Giving a Presentation – Q & A Strategies

How to use the Q & A session to your advantage

Most presentations include a short question and answer session, which is a positive way to invite the interaction of your audience. During your introduction, inform the audience when they may ask questions. You may choose to accept questions throughout your presentation or at the end. Answering questions from the audience can help you to summarize the information, stress your main points, clarify any misunderstandings and reinforce your recommendations. More important, it can make you more likable, allow you to connect at an informal level with your audience, and enable you to maintain your leader/expert role.

Answering Different Types of Questions

Questions from the audience tend to fall into three categories: good questions, difficult questions, and unnecessary questions. Making a comment about the question before you begin the answer will give you some time to think.

From your point of view as a speaker, good questions enable you to reinforce and elaborate on your message to the audience. You could begin your response by saying, “That’s an excellent question.” Difficult questions are those which are confrontational. They are designed to embarrass you, challenge you, confuse you or discredit you. If you don’t know the answer, you might say, “I’m afraid I don’t have that information with me.” If you prefer not to answer, you could say, “I’m afraid I’m not in a position to comment on that.” Unnecessary or irrelevant questions are those which ask about information you have already given. Point this out by saying something like “I think I answered that earlier.”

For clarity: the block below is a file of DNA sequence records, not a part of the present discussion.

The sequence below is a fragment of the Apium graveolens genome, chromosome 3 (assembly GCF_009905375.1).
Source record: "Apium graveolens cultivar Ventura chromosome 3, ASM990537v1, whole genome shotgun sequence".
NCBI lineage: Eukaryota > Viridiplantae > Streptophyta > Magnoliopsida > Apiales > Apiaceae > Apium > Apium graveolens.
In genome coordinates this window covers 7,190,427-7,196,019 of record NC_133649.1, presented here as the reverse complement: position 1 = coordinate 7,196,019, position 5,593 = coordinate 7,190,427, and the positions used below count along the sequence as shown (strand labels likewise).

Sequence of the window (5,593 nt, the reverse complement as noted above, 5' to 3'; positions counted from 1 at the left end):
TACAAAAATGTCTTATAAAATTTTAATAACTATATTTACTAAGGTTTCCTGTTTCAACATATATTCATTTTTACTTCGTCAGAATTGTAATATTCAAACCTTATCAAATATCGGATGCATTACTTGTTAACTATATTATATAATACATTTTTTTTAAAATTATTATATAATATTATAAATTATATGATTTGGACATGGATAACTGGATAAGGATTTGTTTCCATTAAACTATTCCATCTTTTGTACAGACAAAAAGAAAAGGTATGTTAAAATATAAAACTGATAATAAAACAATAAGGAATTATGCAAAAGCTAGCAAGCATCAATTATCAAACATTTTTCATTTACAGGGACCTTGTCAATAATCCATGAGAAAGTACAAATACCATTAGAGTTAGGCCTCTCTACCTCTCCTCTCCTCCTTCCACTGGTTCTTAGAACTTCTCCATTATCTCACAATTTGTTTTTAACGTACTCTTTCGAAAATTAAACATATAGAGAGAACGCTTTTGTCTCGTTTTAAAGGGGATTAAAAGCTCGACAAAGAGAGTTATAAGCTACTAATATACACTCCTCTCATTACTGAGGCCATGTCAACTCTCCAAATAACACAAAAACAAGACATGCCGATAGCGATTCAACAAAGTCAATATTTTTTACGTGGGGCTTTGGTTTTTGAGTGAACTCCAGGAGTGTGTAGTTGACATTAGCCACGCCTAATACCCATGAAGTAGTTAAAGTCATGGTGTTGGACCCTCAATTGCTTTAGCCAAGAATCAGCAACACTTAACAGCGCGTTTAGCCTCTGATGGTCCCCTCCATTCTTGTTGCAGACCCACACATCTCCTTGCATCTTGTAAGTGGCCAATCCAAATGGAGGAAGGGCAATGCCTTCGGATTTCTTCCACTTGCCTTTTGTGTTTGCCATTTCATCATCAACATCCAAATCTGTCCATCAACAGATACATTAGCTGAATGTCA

Staying in Control

Your objective is to maintain as much control of the question-and-answer session as you did of the formal presentation. You are the one who decides how many people to call on. You are the one who chooses how much detail to provide in your response. You are also the one who signals when the question-and-answer session comes to an end.

Start by listening carefully to the question and nod to show that you understand and are paying attention. Be patient if the questioner asks you to clarify something that you have already explained at depth during your presentation. Even though you may feel you explained this point clearly, there may be some misunderstanding among audience members. Don’t roll your eyes or sigh in exasperation when you hear a question. These are insulting signals. Instead, after the questioner has finished speaking, say you’ll be happy to clarify the point. Otherwise, explain politely that you have already done so.

Always repeat the question. This has several benefits. First, it brings the attention of the audience back to you, rather than the person asking the question. Second, in a large room, the question may not have been heard by everyone. Your repeating it allows each person to know what you are going to talk about. Third, it gives you time to think of how to answer. Remember to stay on track and answer the specific question. If one person tries to ask several questions, explain that you could speak privately afterwards but for now, you’d like to give more people a chance to ask questions.

Maintaining Visual Control

  • Adopt a comfortable position, where you can look at all sections of the audience.
  • Use eye contact techniques.
  • Use walking patterns to focus and refocus the attention of the audience.

Maintaining Verbal Control

  • View the question and answer period as an opportunity to reinforce your major points.
  • Restructure difficult questions so you can answer them to your advantage.
  • Listen to the intent of the message, instead of the tone.
  • Keep your answers brief so as not to appear to be defending yourself.

Remember that a speaker is judged from the moment he or she enters the room until the last question is answered, so be polite, helpful and professional in answering questions.